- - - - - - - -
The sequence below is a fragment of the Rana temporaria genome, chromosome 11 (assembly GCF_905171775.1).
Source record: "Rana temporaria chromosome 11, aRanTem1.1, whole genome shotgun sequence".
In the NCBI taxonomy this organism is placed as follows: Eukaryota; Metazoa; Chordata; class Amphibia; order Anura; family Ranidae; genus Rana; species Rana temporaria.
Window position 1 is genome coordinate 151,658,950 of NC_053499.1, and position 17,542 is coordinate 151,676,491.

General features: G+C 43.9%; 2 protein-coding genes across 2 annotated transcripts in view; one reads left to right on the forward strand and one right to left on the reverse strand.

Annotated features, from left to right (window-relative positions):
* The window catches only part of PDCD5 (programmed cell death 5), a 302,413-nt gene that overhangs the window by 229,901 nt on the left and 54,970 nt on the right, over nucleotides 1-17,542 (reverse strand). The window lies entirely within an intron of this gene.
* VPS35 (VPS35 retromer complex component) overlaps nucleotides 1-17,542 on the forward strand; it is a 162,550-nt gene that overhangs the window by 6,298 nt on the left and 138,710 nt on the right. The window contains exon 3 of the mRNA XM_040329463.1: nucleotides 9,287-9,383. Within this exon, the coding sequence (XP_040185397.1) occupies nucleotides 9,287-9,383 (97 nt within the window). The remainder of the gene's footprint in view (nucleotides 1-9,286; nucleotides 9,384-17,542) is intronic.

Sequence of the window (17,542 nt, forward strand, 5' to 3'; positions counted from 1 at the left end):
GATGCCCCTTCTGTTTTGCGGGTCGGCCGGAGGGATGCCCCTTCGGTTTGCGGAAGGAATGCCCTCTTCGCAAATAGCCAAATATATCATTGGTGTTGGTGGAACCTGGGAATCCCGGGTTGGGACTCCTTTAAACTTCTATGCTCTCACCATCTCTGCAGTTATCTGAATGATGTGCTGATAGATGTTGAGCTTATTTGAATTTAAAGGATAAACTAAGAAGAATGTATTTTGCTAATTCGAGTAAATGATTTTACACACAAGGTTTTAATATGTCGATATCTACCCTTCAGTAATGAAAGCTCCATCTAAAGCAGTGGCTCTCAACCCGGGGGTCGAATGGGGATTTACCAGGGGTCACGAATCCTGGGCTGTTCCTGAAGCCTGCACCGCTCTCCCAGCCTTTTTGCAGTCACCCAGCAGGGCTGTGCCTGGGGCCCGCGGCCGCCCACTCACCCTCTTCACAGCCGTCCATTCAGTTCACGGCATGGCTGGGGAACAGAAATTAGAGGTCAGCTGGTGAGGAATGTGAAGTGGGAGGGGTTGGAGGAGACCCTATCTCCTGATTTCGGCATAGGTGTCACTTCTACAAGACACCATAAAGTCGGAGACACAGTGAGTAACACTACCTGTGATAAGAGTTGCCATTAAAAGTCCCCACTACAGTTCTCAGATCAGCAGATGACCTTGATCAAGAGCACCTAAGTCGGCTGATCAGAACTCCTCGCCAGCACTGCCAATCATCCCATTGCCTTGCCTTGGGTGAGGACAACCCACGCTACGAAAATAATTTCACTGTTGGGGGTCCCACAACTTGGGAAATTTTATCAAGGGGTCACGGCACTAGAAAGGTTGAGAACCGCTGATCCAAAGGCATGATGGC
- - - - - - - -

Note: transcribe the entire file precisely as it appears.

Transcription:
The sequence below is a fragment of the Rana temporaria genome, chromosome 11 (assembly GCF_905171775.1).
Source record: "Rana temporaria chromosome 11, aRanTem1.1, whole genome shotgun sequence".
In the NCBI taxonomy this organism is placed as follows: Eukaryota; Metazoa; Chordata; class Amphibia; order Anura; family Ranidae; genus Rana; species Rana temporaria.
Window position 1 is genome coordinate 151,658,950 of NC_053499.1, and position 17,542 is coordinate 151,676,491.

General features: G+C 43.9%; 2 protein-coding genes across 2 annotated transcripts in view; one reads left to right on the forward strand and one right to left on the reverse strand.

Annotated features, from left to right (window-relative positions):
* The window catches only part of PDCD5 (programmed cell death 5), a 302,413-nt gene that overhangs the window by 229,901 nt on the left and 54,970 nt on the right, over nucleotides 1-17,542 (reverse strand). The window lies entirely within an intron of this gene.
* VPS35 (VPS35 retromer complex component) overlaps nucleotides 1-17,542 on the forward strand; it is a 162,550-nt gene that overhangs the window by 6,298 nt on the left and 138,710 nt on the right. The window contains exon 3 of the mRNA XM_040329463.1: nucleotides 9,287-9,383. Within this exon, the coding sequence (XP_040185397.1) occupies nucleotides 9,287-9,383 (97 nt within the window). The remainder of the gene's footprint in view (nucleotides 1-9,286; nucleotides 9,384-17,542) is intronic.

Sequence of the window (17,542 nt, forward strand, 5' to 3'; positions counted from 1 at the left end):
GATGCCCCTTCTGTTTTGCGGGTCGGCCGGAGGGATGCCCCTTCGGTTTGCGGAAGGAATGCCCTCTTCGCAAATAGCCAAATATATCATTGGTGTTGGTGGAACCTGGGAATCCCGGGTTGGGACTCCTTTAAACTTCTATGCTCTCACCATCTCTGCAGTTATCTGAATGATGTGCTGATAGATGTTGAGCTTATTTGAATTTAAAGGATAAACTAAGAAGAATGTATTTTGCTAATTCGAGTAAATGATTTTACACACAAGGTTTTAATATGTCGATATCTACCCTTCAGTAATGAAAGCTCCATCTAAAGCAGTGGCTCTCAACCCGGGGGTCGAATGGGGATTTACCAGGGGTCACGAATCCTGGGCTGTTCCTGAAGCCTGCACCGCTCTCCCAGCCTTTTTGCAGTCACCCAGCAGGGCTGTGCCTGGGGCCCGCGGCCGCCCACTCACCCTCTTCACAGCCGTCCATTCAGTTCACGGCATGGCTGGGGAACAGAAATTAGAGGTCAGCTGGTGAGGAATGTGAAGTGGGAGGGGTTGGAGGAGACCCTATCTCCTGATTTCGGCATAGGTGTCACTTCTACAAGACACCATAAAGTCGGAGACACAGTGAGTAACACTACCTGTGATAAGAGTTGCCATTAAAAGTCCCCACTACAGTTCTCAGATCAGCAGATGACCTTGATCAAGAGCACCTAAGTCGGCTGATCAGAACTCCTCGCCAGCACTGCCAATCATCCCATTGCCTTGCCTTGGGTGAGGACAACCCACGCTACGAAAATAATTTCACTGTTGGGGGTCCCACAACTTGGGAAATTTTATCAAGGGGTCACGGCACTAGAAAGGTTGAGAACCGCTGATCCAAAGGCATGATGGC